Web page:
He didn't even need the "wonder why you're doing this" portion, and he is only 19.

"You can definitely see plenty of times and you wake up at 5.30 and you're like: 'Oh my gosh, why am I doing this? Am I really going to go six-and-one-half kilometres in the cold outside?'"

"In moments," said Jukic, "you think: 'I can't do this anymore, I can't stand this anymore, it's hard,' but …"

But exceeding those moments becomes a reward itself, he said.

"I might be a little bit biased," Benner said, "but this is an extremely demanding sport, what you put your body through. In order to excel on a daily basis you've got to be able to put yourself out of your comfort zone. You're going to be tired, you're going to be sore, yet the ones who excel are the ones who kind of thrive on that."

As a high-level illustration in an interview in the North Carolina-based Charlotte Magazine in 2009, Cullen Jones, the US Olympic gold medallist, said: "My body has broken down in ways that I can't even explain. There have been times where, like, holding a glass of water is hard."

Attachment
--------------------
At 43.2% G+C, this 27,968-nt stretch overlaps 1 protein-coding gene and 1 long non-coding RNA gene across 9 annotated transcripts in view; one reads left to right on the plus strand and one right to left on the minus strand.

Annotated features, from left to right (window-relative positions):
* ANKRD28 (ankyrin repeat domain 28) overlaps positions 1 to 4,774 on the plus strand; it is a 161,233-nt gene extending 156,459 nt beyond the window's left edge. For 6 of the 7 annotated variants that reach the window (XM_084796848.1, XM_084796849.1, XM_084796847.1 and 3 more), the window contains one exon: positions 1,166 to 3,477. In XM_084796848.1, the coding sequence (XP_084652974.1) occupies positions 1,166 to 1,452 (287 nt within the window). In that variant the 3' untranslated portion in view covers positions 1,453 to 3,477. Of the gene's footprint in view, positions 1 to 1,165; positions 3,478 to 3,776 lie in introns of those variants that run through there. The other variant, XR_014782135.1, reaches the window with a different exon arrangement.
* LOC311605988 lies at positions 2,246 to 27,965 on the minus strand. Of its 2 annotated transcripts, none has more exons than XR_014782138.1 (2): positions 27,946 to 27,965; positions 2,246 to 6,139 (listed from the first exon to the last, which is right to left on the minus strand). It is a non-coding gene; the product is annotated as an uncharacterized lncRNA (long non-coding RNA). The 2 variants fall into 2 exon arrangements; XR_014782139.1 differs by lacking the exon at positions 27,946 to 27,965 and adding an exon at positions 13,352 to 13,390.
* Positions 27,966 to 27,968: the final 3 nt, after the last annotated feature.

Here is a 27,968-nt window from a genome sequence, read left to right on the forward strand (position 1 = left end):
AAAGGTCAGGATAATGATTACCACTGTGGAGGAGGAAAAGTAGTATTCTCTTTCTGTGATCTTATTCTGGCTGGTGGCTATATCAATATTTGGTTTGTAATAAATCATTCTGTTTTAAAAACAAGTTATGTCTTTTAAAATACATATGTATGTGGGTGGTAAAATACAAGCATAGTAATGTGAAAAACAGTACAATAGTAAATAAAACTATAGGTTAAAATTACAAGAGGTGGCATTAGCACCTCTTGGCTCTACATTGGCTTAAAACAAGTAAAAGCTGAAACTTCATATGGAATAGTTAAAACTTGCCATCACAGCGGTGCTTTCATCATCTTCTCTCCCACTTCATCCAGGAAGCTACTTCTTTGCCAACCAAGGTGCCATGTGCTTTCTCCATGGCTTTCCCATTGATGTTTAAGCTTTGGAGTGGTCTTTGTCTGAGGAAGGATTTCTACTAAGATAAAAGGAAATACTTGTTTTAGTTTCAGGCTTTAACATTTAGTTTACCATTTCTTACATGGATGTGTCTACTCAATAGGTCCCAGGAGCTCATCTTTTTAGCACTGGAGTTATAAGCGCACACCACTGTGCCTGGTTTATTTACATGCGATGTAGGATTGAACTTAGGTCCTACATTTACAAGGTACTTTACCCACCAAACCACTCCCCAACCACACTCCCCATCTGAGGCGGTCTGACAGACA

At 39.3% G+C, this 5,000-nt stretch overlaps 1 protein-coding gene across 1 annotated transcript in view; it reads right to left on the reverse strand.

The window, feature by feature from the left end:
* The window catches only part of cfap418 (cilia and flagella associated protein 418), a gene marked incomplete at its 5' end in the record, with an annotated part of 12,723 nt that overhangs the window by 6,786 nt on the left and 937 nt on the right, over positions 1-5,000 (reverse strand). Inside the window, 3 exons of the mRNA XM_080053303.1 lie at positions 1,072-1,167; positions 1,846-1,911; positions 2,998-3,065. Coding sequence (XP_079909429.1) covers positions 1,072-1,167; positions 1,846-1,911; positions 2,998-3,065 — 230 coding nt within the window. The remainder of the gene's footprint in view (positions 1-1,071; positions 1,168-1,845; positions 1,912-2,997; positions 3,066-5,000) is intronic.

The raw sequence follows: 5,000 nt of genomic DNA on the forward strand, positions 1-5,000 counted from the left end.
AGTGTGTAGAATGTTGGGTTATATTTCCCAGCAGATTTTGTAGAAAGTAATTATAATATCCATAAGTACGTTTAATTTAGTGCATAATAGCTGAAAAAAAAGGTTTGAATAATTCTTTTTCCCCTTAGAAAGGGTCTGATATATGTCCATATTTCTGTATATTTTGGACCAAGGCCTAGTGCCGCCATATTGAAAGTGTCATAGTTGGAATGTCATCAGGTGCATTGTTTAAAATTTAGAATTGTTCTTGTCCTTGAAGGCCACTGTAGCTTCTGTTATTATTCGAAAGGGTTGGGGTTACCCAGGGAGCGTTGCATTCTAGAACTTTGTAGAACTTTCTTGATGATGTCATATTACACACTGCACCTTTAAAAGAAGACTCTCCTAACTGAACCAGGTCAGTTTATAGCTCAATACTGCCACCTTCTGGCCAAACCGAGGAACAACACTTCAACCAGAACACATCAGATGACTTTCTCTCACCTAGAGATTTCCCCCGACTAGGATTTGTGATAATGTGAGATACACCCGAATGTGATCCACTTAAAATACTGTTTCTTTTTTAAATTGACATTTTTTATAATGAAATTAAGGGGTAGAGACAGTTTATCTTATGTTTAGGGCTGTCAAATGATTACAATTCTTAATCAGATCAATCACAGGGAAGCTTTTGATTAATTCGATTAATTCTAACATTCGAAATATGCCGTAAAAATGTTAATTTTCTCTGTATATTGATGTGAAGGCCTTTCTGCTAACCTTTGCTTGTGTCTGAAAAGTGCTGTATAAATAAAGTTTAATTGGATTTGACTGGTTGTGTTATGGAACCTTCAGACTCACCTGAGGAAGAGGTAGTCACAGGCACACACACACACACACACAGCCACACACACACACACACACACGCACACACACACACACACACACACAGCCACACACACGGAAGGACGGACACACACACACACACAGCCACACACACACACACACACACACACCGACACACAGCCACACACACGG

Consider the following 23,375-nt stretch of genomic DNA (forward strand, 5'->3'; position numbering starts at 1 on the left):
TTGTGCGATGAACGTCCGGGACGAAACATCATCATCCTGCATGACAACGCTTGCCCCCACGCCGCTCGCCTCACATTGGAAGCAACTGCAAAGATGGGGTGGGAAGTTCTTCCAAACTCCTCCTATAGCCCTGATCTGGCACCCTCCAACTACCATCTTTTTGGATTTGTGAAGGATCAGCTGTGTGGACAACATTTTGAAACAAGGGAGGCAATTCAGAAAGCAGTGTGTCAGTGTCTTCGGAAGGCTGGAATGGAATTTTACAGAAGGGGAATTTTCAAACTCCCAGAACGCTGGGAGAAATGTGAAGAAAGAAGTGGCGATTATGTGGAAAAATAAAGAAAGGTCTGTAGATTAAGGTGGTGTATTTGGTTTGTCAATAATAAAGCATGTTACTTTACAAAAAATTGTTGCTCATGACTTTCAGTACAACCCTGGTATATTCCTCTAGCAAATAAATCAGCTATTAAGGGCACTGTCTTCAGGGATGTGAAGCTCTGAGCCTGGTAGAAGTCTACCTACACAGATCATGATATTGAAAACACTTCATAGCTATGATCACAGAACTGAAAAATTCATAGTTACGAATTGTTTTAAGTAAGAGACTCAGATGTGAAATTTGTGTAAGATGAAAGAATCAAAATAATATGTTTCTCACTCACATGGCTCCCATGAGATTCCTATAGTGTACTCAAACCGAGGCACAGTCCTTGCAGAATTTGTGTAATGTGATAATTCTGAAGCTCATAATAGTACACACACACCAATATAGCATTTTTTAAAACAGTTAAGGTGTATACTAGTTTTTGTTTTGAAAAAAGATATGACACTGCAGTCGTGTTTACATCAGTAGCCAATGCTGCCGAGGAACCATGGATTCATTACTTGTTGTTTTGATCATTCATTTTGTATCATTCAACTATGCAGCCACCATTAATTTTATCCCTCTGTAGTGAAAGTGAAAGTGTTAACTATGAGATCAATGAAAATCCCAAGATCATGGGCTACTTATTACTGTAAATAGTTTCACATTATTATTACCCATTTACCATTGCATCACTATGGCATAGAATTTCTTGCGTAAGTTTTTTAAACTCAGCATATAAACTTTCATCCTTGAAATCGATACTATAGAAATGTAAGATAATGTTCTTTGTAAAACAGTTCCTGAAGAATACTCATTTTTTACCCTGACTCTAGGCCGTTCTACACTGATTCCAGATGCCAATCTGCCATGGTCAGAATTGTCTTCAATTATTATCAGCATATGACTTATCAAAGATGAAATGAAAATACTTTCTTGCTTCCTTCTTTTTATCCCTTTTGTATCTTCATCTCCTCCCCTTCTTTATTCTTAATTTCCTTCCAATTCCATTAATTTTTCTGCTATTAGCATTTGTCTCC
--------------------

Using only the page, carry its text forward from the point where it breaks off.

To his UAE swimmers, Benner said: "You sell them on the process of taking pride in the chase, setting the goal … They have ownership of what their goal is."

Of the 21-year-old Mubarak Mohammed Salem, with a heap of promise and four gold medals at the Gulf Games, Benner said: "He's far from where he needs to be, but he's done a real good job. He's pretty focused. I think he has a really good idea of what he wants."

In a jovial exchange after training on Wednesday, Benner advised Salem to notice this weekend that the elite world swimmers tend to spend limited time plying yet another menace: text-messaging.

Many of the UAE swimmers also work police jobs, as with Al Jasmi, who ran through his daily slate of wake-swim-work-lunch-swim and kidded: "Please don't tell me about that. The thing I really, really don't like is to wake up in the morning to go training. For example, today I woke up at 6 o'clock in the morning because I have to be ready mentally and physically."

Tabulate all of those demands, then, but then in some cases, add another occasional hurdle: economic prosperity. In recent years this issue has percolated in, for example, the United States. It rose this past spring when the US reached a point where it held no men's golf major titles and the world tennis rankings revealed no American, male or female, in the top 10 for the first time in the 38-year history of the rankings.